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Joel Russ wrote:There's a guy named Gary Snyder. He's well-known in bioregionalist circles - a long-time environmental activist, rural/forest homesteader, long-published poet, and like that. I remember reading an interview in which he made the distinction between "your network" and "your community." He said the network consists of people who share your interests and agree with you on many things. The community consists of the people who live around you - maybe 10 sq miles or more; they do not always share your personal values or agree with you on everything.

He was not referring to the online communities that we form, but the flesh-and-blood ones occupying physical space.

The sort of rural community I'm thinking of, for example, tends to respond to calamity or acute need. For instance, I remember getting a phone call early one morning - in the days before we had our volunteer fire hall only five miles away - to come help fight a fire on a farm. My wife and I got dressed and drove about four miles and took up the hoses and shovels to fight a fire burning a mid-scale barn, and so had maybe 10 other people... most of whom we didn't know personally.



Your example is exactly the rural community/small town community that comes to my mind in this discussion......flesh and blood folks in real time, dropping any differences to help out in a crisis...and Gary Snyder is a very favorite poet of mine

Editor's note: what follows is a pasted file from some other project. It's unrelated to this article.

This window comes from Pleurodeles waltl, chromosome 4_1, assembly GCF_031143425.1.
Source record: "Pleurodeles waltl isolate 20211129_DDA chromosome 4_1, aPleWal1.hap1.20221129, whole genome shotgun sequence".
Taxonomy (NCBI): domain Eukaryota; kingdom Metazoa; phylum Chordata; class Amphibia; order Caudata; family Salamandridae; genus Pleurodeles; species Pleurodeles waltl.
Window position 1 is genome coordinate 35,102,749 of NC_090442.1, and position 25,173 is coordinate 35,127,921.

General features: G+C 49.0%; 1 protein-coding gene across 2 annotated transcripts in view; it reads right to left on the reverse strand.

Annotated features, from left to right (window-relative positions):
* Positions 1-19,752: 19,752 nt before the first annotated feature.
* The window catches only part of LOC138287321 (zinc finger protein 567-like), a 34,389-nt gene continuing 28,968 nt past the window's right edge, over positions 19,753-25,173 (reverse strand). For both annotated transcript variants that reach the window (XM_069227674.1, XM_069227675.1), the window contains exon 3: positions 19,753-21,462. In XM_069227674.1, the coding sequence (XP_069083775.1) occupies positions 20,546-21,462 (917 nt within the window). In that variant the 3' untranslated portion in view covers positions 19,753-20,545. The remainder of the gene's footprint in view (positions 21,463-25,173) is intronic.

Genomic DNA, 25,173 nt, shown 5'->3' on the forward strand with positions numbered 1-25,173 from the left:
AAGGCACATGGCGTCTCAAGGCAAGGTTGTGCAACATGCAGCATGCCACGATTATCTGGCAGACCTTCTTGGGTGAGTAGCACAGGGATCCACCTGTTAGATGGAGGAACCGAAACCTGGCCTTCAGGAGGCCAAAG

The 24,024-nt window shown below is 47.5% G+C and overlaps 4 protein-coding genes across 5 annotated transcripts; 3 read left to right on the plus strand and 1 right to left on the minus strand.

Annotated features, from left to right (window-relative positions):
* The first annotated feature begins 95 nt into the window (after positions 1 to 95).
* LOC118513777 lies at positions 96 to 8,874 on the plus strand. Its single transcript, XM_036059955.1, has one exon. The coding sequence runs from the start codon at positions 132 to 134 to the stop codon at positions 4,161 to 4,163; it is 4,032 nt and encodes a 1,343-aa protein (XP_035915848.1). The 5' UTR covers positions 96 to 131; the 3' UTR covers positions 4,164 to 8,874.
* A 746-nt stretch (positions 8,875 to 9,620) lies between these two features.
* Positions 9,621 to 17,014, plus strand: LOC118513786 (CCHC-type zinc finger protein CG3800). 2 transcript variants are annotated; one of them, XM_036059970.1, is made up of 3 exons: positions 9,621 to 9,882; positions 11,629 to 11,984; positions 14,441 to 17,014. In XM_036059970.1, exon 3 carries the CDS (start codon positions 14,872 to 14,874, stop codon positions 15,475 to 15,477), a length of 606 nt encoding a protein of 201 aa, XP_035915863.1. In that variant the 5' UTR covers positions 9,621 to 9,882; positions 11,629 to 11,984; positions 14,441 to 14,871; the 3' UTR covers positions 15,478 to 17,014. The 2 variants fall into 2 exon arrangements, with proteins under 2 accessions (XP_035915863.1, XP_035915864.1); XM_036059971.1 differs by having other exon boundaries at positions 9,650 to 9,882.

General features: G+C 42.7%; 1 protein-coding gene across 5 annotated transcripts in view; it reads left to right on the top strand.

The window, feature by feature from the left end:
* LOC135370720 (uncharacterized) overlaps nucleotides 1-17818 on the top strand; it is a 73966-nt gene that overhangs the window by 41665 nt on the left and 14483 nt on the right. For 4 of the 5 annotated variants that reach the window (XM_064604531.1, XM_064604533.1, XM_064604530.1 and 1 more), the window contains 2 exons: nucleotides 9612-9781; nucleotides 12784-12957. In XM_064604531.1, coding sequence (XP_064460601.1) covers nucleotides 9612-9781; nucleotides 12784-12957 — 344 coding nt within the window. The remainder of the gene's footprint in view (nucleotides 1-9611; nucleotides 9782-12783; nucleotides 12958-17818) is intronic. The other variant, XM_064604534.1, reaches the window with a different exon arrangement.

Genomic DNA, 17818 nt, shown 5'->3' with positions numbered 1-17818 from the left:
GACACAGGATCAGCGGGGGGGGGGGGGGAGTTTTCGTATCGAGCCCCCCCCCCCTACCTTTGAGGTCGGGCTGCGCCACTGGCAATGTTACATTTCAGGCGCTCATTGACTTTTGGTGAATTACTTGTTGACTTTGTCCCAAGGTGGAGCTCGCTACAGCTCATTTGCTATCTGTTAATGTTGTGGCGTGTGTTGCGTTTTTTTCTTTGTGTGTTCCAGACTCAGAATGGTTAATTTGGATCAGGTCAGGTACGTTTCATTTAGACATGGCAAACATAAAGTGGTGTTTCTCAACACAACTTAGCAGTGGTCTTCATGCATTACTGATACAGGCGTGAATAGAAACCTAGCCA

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I kind of think the city repair sub-forum covers what you seek, even if the topics are not part of something literally called "city repair" or even a city for that matter.

 
Joel Bercardin
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Jocelyn Campbell wrote:I kind of think the city repair sub-forum covers what you seek, even if the topics are not part of something literally called "city repair" or even a city for that matter.


Thanks. I suppose that eventually a rural homesteader, new to Permis.com, might stumble onto that fact. But due to the forum's title, ...

Also, if the topic is how your neighbor's (or your) cow or goat has wandered across a fence and eaten the garden over there, would that be a "city repair" topic?
 
paul wheaton
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Maybe "city repair" needs a subtitle of "urban neighborhoods" and then we add two new forums "suburban neighborhoods" and "rural neighborhoods" ??

 
Dale Hodgins
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Enhancement might be a more suitable word, instead of repair. I live in a nice city that isn't broken, but there's always room for improvement.
 
gardener
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Maybe we could change the name of city repair to "Community and city repair", and include "city repair" as one of the options and rural and suburban as other options.
John S
PDX OR
 
Jennifer Wadsworth
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To me, Transition Towns and City Repair are specific, albeit overlapping, movements. I guess when I think about community I want to know what I can do as an individual to enhance the community where I live. Mind you I often come together as a group, too (neighborhood cleanups, potlucks, activism regarding outside threats such as pollution/noise/slumlords, etc). I don't see these actions as necessarily the main goal of either Transition Towns or the City Repair movement.